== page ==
So, the supposedly the sharpest one among all known bounds is somehow poorer than the bound you learn in Coding Theory 101 if the alphabet size $q$ approaches infinity. I think the reason you find it funny lies in what you mean by "large $q$."

You can think this way: *If the parameter $q$ is large compared to the code length $n$, the Singleton bound is an extremely sharp, invincible upper bound.* In fact, it's best possible in the sense that there are infinitely many nontrivial codes attaining it. I think that's why you got caught in a seemingly contradicting situation where the "best upper bound (MRRW)" fails to beat the "poor and elementary bound (Singleton)."

Here's a bit more formal explanation. The upper bounds on the information rate $R$ you're considering are asymptotic ones described by the *Hilbert entropy function*

$$H_q(x) = x\log_q(q-1)-x\log_qx-(1-x)\log_q(1-x)$$

and the *relative distance* $\delta = \frac{d}{n}$, where $d$ is the minimum distance of a code. Bounds of this kind try to understand the behavior of the information rate when the code length $n$ tends to infinity for a fixed $\delta$.

More precisely, by writing the largest possible number of codewords for a $q$-ary code of length $n$ and relative distance $\delta$ as $A_q(n,\delta n)$, we would like to know the exact value of

$$R_q(\delta) = \lim_{n\rightarrow \infty}\sup n^{-1}\log_qA_q(n,\delta n).$$

The MRRW bound you mentioned is a pretty good upper bound on $R_q(\delta)$ obtained through linear programing. Of course, the plain, simple Singleton bound can also be viewed as an asymptotic upper bound if you simply rewrite it with $\delta$, i.e., you have $R \leq 1-\delta$.

Now, what you did to the MRRW bound seem to be simply applying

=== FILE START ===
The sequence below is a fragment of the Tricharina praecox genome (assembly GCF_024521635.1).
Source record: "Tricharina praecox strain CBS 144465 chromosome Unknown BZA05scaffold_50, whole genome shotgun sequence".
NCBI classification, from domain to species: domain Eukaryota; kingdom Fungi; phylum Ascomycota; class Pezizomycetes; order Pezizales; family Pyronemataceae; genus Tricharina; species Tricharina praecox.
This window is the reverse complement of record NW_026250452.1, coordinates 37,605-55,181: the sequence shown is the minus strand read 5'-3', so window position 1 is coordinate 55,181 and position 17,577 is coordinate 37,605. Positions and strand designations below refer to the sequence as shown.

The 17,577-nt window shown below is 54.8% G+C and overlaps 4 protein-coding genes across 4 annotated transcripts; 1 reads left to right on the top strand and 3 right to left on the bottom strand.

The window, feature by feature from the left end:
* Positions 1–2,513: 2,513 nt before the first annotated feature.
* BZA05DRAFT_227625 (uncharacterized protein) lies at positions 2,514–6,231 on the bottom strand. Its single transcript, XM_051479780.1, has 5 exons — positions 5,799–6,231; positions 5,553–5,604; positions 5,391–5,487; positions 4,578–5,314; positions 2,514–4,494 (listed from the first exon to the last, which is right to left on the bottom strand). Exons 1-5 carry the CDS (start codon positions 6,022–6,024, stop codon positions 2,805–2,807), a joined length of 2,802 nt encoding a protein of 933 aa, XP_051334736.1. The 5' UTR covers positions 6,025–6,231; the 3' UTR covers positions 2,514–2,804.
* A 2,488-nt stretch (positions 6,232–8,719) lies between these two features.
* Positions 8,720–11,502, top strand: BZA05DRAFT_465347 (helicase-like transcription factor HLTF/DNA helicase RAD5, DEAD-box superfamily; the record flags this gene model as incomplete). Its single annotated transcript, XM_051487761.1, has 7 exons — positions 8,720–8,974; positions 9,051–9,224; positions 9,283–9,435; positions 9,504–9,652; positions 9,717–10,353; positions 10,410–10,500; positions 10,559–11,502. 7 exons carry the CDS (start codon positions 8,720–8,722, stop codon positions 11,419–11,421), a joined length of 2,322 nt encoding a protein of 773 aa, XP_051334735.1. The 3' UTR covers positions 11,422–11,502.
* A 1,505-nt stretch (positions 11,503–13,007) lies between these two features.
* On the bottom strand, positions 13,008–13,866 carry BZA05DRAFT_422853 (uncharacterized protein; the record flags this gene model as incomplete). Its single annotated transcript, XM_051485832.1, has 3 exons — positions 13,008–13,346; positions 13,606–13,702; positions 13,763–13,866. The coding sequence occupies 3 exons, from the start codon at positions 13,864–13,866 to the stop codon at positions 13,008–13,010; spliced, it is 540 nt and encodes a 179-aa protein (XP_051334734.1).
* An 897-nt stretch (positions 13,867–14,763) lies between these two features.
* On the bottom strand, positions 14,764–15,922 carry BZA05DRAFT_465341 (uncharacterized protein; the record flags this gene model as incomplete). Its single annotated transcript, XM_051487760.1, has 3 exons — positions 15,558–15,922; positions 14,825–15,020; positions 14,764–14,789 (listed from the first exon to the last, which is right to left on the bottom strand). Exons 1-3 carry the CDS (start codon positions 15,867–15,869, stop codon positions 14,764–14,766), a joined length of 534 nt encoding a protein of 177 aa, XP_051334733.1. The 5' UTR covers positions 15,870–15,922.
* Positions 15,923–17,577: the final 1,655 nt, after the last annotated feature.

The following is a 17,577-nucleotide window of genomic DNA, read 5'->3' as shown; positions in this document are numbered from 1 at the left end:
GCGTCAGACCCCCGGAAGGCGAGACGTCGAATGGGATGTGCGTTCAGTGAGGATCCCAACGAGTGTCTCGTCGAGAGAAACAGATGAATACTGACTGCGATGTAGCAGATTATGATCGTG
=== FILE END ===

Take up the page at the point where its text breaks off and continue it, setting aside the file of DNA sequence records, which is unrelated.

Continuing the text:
$$\lim_{q\rightarrow \infty}H_q(\delta) = \delta$$

to see what it's like when "$q$ is large." The problem is that, in order to get a meaningful upper bound better than the Singleton bound, you should consider exactly what you mean by "large $q$."

As you probably already know, there are codes that meet the Singleton bound. Indeed, it's the definition of *maximum separable distance (MDS)* codes. The famous *Reed-Solomon codes* are the canonical examples of this type of code, which are conjectured to have the "largest" $n$ relative to $q$ among all possible (linear) MDS codes. More generally, algebraic geometry codes can attain

$$R \geq 1 - \delta - \frac{1}{\sqrt{q}-1}$$

when prime power $q$ is a square. Hence, if your $q$ is in the range where MDS codes may exist, no general upper bound on $R$ can beat the Singleton bound unless it's a very contrived one. If $q$ is small enough compared to $n$ such that unbelievably strong codes like algebraic codes can be realized, you don't expect any other bound can beat it.

So, if you would like a stronger asymptotic upper bound than the Singleton bound, you have to at least rule out the existence of MDS codes by making $q$ grow slow enough. Here's one theorem I know that can be used for this purpose:

If there exists a $q$-ary MDS code of length $n$ and minimum distance $d$, then $q \geq n-d+2.$

(For the proof, see L. M. G. M. Tolhuizen, On maximum distance separable codes over alphabets of arbitrary size, *Proc. IEEE Int. Symp. Inf. Theory* (1994) 431.)

So, by fixing the relative distance $\delta$, the inequality can be rewritten as $q \geq n(1-\delta)+2$. By this necessary condition for the existence of an MDS code, if you only allow $q$ to be always smaller than the right-hand side when driving $n$ to infinity, your favorite general upper bound may have a chance to beat the Singleton bound.

MDS codes and other very powerful error-correcting codes are extremely important and have various interesting connections to other fields both inside and outside of mathematics. So if you ask a real coding theorist, I think they know the best theorem you can exploit to rule out the existence of MDS codes and also the best methods to get sharp upper bounds on $R$ for $q$ of your favorite size and growth rate.

notvote to close it here just over this, but still wanted to give the links for everybodies benefit. – quid Oct 30 '12 at 10:21